By Debbie L. Sklar / Meredith Gibson
March 15, 2021
Latino residents of San Diego County’s southern region experience barriers to positive health and well-being, but a new community-led effort called Partnerships 4 Success is hoping to change that, it was announced Monday.
According to a report produced by the Institute for Public Strategies, many south region residents experience more physical and behavioral health problems compared to the rest of the county. Data from the county shows that the region, home to approximately 80% people of color, has a poverty rate of 20% and also has the lowest levels of educational attainment in the region.
By Breny Aceituno
December 15, 2020
California has long led the nation in environmental regulations. It was the first state to enact air pollution control policies in 1947. Then it advanced environmental regulations around emission controls, air toxins and water, paving the way for federal regulations that have protected our health for decades. Most recently, California reduced greenhouse gas emissions back to 1990 levels, four years before the 2020 deadline.
However, while California continues to be a leader in addressing climate change, the state has been less successful at helping local communities that are hit hardest by environmental disparities.
By Breny Aceituno
September 18, 2020
We are six months into this pandemic and the health of communities of essential workers is at stake. By now, it is not hard to correlate the increasing number of COVID-19 cases to the inequity embroidered on the fabric of American society.
A case in point is California. Although regularly considered progressive, California is one of the states with the highest number of COVID-19 cases.
The reason behind California’s high numbers is complicated; and of course, our population size is a factor. But one thing is clear: the lack of policy protections for communities of essential workers hinders our ability to regulate the COVID-19 infection rate.
By Brittany Hunsinger
July 2, 2020
Now that our society is addressing poverty and violence as public health crises, it’s time that all cities in San Diego County also declare racism as one, too. But it’s not enough to just declare it; we must act on it.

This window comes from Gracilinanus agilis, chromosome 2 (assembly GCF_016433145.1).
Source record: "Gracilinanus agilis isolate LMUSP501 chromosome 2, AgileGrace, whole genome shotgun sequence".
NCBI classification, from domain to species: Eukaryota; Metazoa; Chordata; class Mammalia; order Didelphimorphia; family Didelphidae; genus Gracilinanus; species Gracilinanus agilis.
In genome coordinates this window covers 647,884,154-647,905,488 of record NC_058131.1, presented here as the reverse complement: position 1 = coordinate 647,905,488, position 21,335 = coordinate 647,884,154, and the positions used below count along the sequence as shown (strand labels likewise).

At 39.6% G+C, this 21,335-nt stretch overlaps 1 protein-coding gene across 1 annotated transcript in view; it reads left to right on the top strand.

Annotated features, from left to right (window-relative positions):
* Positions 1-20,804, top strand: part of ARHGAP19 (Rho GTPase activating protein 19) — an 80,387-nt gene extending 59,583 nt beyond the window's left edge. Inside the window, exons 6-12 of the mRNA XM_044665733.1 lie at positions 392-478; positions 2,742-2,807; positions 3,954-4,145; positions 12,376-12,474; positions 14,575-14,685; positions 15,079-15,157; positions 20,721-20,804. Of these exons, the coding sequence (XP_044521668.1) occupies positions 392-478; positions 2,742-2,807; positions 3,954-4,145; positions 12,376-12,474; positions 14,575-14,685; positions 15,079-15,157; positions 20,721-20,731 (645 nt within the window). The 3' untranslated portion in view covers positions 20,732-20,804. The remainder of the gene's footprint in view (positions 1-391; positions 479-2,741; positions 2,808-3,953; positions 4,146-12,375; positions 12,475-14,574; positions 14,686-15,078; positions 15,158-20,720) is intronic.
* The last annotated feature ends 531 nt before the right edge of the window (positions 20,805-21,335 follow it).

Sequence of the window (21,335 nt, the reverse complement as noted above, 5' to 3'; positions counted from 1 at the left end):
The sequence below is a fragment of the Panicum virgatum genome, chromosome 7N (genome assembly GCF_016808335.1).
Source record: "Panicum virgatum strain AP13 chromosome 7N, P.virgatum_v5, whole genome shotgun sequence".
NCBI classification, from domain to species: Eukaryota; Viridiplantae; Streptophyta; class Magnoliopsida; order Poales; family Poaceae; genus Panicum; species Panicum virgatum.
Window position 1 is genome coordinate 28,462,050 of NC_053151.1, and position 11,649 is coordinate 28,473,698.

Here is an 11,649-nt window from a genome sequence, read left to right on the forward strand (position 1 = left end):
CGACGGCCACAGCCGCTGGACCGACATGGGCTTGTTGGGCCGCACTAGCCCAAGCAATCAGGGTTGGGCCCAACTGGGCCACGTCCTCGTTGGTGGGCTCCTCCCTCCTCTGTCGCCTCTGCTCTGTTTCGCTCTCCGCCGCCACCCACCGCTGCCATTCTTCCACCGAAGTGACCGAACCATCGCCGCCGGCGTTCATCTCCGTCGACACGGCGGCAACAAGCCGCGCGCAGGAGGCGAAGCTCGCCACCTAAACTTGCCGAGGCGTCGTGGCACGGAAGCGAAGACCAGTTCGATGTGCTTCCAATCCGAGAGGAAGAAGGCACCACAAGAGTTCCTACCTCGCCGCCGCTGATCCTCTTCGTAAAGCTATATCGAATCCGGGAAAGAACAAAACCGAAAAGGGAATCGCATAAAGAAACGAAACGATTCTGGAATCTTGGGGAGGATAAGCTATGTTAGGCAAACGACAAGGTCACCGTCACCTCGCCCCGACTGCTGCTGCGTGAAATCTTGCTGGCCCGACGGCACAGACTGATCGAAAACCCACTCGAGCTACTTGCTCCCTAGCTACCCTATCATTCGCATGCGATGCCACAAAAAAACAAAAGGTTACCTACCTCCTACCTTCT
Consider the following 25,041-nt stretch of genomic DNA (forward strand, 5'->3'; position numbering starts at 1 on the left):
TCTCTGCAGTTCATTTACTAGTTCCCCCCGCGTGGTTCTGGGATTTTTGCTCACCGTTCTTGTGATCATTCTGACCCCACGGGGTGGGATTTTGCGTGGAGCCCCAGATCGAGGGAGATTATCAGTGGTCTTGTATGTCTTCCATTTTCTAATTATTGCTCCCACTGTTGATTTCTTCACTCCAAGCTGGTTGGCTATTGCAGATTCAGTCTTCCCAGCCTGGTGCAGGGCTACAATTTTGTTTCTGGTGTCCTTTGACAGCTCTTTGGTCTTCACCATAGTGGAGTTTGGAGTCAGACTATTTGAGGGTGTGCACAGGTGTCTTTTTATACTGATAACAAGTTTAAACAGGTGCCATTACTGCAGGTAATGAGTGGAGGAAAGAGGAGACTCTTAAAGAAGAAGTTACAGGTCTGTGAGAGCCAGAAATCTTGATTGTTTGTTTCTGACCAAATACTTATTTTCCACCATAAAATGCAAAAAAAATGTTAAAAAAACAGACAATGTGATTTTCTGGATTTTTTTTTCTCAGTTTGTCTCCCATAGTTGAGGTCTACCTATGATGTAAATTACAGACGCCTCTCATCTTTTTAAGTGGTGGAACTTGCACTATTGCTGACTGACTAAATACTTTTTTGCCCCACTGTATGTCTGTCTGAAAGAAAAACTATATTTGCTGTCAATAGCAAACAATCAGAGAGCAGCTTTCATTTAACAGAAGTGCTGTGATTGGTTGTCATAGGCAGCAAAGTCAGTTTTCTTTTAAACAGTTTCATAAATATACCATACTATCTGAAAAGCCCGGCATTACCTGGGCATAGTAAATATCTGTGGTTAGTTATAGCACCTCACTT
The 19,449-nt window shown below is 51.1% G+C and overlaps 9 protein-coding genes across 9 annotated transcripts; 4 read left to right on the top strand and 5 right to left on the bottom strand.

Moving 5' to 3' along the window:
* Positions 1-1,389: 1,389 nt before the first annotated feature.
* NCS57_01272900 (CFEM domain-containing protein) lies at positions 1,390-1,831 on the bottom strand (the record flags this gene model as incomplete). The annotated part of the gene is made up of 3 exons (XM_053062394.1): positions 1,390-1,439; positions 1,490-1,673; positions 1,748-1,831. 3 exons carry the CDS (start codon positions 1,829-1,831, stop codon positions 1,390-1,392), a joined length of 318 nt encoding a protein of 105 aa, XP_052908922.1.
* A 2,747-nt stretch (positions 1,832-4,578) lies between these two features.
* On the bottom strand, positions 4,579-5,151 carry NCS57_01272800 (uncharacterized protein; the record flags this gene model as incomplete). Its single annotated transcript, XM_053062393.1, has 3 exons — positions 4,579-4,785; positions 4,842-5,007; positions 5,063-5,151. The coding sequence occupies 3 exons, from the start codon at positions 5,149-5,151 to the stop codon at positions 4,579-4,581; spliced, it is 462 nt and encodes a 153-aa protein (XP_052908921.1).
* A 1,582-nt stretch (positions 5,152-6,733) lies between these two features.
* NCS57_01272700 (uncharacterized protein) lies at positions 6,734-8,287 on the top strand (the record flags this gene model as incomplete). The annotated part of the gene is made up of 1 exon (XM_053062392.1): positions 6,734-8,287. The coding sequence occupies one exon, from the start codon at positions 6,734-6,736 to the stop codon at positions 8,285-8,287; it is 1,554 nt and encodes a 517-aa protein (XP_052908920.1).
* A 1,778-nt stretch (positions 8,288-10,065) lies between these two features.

Recent events are highlighting what many public health experts have long understood – that being a person of color is harmful to your health. By definition of the American Public Health Association, a public health issue is something that “hurts and kills people or impedes their ability to live a healthy, prosperous life.” Racism certainly falls in that category. Sadly, our society has institutionalized racism through systems and government policies that favored whites over minorities.
By Meredith Gibson
June 24, 2020
Geographic information systems (GIS) answer the question of where: where diseases are prevalent; where vulnerable populations live; and where resources are most needed to improve health conditions. GIS consists of the data, technology and people who answer these questions. And it has never been more relevant than it is today.
In the past year alone, health professionals have used it to address the COVID-19 pandemic, opioid epidemic, vaping-related respiratory illness and other diseases and injuries. GIS is helping public, private and non-profit organizations make effective and efficient decisions, from collecting data to analyzing it to presenting it in a user-friendly manner.
By Meredith Gibson
June 18, 2020
Geographic information systems (GIS) is playing an important role in helping San Diegans address health inequities along the U.S.-Mexico border.
An Upstream Approach to Substance Use Prevention